To win, trial lawyers must master the art of persuasion. But when they lose, they are tested by their mastery of the art of preservation. As standards of review in appellate courts have become increasingly demanding, preservation often requires coordination with your appellate attorney.
It used to be safe for trial lawyers to preserve “issues” for appeal. Appellate lawyers could then refine those issues with more detailed arguments in their briefs. But increasingly, appellate judges are rejecting this approach. The evolution began in criminal cases. For example, the Florida Supreme Court in Steinhorst v. State, 412 So. 2d 332, 338 (Fla. 1982) held that an “argument” was not “cognizable” unless “the specific contention” was argued in the trial court. Now, even civil appeals in Florida are often rejected because the “specific” legal argument was not made below.
The Eleventh Circuit still allows “new arguments relating to preserved claims” to be reviewed on appeal. Black v. Wigington, 811 F.3d 1259, 1268–69 (11th Cir. 2016). But the Third Circuit has written a scholarly opinion distinguishing “issues” from “arguments” and concluding that “arguments” must be preserved with “exacting” “particularity.” U.S. v. Joseph, 730 F.3d 336 (3d Cir. 2013).
The point is that trial lawyers must assume that their issues will need to be argued as effectively in the trial court as in the appellate court.
Increasingly appellate courts expect to hear the identical argument from appellate counsel that trial counsel made below.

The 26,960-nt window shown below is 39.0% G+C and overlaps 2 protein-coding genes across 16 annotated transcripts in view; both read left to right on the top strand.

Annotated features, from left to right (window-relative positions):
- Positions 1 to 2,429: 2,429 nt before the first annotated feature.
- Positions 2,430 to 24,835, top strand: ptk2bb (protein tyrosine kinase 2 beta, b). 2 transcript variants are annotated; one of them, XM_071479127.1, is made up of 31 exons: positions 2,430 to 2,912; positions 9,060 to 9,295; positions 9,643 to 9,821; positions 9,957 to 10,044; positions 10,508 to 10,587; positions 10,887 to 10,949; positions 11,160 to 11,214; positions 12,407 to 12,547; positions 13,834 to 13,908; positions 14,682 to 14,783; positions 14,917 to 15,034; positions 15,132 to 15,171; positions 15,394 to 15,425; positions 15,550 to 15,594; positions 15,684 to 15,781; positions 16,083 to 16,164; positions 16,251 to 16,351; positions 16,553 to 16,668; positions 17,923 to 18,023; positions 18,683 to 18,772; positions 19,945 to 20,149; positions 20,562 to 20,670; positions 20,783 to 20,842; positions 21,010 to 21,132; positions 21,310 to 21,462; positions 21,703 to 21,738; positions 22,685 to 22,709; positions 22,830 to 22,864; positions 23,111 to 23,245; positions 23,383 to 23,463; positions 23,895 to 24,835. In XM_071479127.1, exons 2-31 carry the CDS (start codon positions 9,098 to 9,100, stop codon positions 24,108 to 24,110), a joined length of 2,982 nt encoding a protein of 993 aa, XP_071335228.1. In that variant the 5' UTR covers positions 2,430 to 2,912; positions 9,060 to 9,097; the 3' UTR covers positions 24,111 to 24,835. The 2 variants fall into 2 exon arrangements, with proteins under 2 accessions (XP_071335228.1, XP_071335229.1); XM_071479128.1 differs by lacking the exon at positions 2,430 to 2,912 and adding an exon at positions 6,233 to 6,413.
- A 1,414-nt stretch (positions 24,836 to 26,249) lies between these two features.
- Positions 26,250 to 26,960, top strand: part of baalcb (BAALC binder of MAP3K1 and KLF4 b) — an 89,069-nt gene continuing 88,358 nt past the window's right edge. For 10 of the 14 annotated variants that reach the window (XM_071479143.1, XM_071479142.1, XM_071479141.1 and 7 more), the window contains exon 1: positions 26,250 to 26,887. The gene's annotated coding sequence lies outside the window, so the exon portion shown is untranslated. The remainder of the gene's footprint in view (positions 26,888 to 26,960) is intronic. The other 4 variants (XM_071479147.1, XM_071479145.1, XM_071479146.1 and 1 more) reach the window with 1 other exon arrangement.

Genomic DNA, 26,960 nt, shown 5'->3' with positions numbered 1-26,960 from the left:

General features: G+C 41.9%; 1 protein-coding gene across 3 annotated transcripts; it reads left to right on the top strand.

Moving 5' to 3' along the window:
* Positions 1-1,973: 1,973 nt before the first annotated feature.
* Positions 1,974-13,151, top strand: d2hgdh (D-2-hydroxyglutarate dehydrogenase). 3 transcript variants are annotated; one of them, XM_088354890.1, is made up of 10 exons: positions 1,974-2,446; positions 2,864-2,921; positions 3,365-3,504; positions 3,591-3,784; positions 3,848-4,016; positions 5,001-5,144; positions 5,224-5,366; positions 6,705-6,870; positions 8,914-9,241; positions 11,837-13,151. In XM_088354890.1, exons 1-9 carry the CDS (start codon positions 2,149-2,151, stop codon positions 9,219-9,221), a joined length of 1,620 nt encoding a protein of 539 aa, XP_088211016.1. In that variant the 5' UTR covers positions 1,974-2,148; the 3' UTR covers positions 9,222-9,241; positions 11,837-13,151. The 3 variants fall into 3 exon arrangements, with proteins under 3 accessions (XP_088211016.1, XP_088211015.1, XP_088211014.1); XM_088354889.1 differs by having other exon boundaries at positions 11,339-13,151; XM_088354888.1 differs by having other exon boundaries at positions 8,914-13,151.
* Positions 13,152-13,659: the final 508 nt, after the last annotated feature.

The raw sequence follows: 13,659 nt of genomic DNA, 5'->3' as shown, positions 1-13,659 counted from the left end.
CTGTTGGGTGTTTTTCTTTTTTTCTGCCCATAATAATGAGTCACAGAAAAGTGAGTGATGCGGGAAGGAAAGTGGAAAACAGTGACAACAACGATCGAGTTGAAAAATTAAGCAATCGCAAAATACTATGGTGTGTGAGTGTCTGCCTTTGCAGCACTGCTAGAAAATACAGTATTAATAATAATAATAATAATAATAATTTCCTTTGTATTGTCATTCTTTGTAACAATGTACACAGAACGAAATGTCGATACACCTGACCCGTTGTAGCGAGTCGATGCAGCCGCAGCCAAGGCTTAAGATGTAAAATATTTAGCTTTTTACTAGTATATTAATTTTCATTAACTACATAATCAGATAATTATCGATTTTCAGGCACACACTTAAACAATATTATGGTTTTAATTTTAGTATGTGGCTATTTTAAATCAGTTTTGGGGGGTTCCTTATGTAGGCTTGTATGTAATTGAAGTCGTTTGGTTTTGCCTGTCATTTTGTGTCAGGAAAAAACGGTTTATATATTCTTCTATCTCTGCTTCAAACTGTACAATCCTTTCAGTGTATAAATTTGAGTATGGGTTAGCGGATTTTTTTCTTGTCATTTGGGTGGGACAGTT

This means trial counsel needs to coordinate with appellate counsel early.
Not every case can justify an appellate lawyer on the trial team. But most cases have strategic events that warrant at least a short consult with your appellate lawyer, or at least with another legal mind. Identify those strategic events early in a case, try to specify the arguments that help you with those events, and don’t go it alone. Even when you are allowed to make an oral argument, consider filing a written argument because it will be more specific and can be prescreened by your appellate lawyer. If you are caught off guard by a critical issue, it is better to tell the court that fact and ask for a moment to reflect on a specific argument than to bluff your way through. If you lose on a critical issue and you think your argument may not be sufficiently specific, try to upgrade that argument before it is too late. Sometimes a good motion for rehearing will create the specificity you need. See Waksman Enterprises, Inc. v. Oregon Properties, Inc., 862 So. 2d 35 (Fla. 2d DCA 2003).